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Ship's figurehead

Ship's figurehead

  • Annabelle & Helena drew what the ship might have looked like

    Annabelle & Helena drew what the ship might have looked like

  • Helena designed her own dragon figurehead for a ship

    Helena designed her own dragon figurehead for a ship

 

Height: 149.000 cm

Purchased with the assistance of the Art Fund and the Christy Trust
Britain, Europe and Prehistory
1938,0202.1

M&ME 1938,0202.1

Room 41: Europe AD 300-1100

    Ship's figurehead

    Provincial Roman or Germanic, late 4th-5th century AD
    From the River Schelde near Appels, Oost Vlaanderen, Belgium

    A monstrous animal head

    The frightening appearance of the figurehead, with its gaping jaws and prominent teeth and eyes, was probably meant to be protective and not just ornamental. Journeys by ship were hazardous affairs, and it was believed necessary to ward off the evil forces encountered at sea.

    The figurehead was discovered in 1934, and for a long time afterwards it was widely thought to be from a Viking ship of the ninth to eleventh century. A few doubts were raised about the style. In 1970 The British Museum’s Research Laboratory undertook carbon-14 analysis on the wood. The results left little doubt that the figurehead was carved much earlier than had been previously thought. Animal figureheads can be seen in contemporary illustrations of merchant and naval ships in the north-east of the late Roman Empire, as well as on later ones of Viking ships.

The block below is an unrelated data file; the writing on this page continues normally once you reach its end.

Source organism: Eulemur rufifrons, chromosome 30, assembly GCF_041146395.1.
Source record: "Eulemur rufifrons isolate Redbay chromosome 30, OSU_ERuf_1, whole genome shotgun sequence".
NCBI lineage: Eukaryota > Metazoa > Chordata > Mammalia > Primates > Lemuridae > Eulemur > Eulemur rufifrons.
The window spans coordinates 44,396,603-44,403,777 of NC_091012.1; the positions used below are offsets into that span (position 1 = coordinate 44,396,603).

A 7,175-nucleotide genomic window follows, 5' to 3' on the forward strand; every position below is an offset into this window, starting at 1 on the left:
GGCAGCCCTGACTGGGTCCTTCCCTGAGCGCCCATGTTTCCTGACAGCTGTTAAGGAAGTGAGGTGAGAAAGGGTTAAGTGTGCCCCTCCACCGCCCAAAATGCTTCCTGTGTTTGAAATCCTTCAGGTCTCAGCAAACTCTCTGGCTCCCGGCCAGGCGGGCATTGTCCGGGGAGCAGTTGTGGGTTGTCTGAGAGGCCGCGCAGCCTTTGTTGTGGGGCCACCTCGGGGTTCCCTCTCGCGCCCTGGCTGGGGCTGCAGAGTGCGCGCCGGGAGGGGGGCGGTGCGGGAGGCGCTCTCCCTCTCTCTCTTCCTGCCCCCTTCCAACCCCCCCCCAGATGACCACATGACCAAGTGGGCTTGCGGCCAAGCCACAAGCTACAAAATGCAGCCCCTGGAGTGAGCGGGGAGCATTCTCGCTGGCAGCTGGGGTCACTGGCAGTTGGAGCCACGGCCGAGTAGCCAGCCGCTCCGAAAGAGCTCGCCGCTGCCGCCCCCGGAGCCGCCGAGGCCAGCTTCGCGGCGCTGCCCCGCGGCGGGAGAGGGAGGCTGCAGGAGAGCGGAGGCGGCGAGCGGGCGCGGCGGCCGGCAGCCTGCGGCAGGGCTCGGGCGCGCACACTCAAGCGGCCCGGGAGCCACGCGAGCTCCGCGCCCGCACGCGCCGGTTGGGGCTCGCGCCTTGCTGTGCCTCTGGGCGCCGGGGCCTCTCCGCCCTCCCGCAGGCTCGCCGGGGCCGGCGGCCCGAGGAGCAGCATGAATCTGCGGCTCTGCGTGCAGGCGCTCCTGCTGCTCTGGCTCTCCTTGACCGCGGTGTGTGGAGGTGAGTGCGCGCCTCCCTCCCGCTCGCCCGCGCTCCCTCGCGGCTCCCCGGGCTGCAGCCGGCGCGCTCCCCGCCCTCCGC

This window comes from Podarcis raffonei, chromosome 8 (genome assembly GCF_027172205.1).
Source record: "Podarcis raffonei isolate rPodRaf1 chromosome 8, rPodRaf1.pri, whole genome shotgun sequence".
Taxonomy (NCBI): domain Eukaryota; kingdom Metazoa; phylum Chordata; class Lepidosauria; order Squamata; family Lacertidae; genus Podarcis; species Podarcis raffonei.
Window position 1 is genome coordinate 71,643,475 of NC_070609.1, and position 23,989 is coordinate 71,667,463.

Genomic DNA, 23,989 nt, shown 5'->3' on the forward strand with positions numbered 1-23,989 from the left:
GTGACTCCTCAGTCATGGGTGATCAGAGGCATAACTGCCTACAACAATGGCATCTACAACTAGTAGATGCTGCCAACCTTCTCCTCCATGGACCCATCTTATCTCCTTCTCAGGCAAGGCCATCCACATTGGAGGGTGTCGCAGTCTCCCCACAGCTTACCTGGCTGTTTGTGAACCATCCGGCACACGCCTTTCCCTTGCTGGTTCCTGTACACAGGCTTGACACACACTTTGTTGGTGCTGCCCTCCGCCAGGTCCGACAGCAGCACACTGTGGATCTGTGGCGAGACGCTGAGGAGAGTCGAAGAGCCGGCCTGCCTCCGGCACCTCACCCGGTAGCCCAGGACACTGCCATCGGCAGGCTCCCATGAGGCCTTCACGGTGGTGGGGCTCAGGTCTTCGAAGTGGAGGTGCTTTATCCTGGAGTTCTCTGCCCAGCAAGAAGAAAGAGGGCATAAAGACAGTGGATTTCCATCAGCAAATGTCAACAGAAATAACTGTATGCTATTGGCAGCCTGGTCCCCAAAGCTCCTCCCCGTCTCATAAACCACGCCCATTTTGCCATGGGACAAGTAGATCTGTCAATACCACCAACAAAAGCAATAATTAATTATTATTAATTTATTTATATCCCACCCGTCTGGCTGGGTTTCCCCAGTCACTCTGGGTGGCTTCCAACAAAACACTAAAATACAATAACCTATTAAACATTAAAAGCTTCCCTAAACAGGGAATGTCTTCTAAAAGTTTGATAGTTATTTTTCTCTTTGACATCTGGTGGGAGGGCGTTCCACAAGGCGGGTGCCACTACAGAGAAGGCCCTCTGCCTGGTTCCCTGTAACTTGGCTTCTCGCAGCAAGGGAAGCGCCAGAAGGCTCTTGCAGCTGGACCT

D.S.W. Kidd, 'Fifty Years On: New Discoveries about an NACF Grant of 1938', National Arts Collection Fund, 38 (1988), pp. 8-10

    S. Marzinzik, Masterpieces: Early medieval a (London, British Museum Press, 2013)

    R.L.S. Bruce-Mitford, Aspects of Anglo-Saxon archaeo (London, Gollancz, 1974)

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    Stories and myths from the Roman Empire, £8.99

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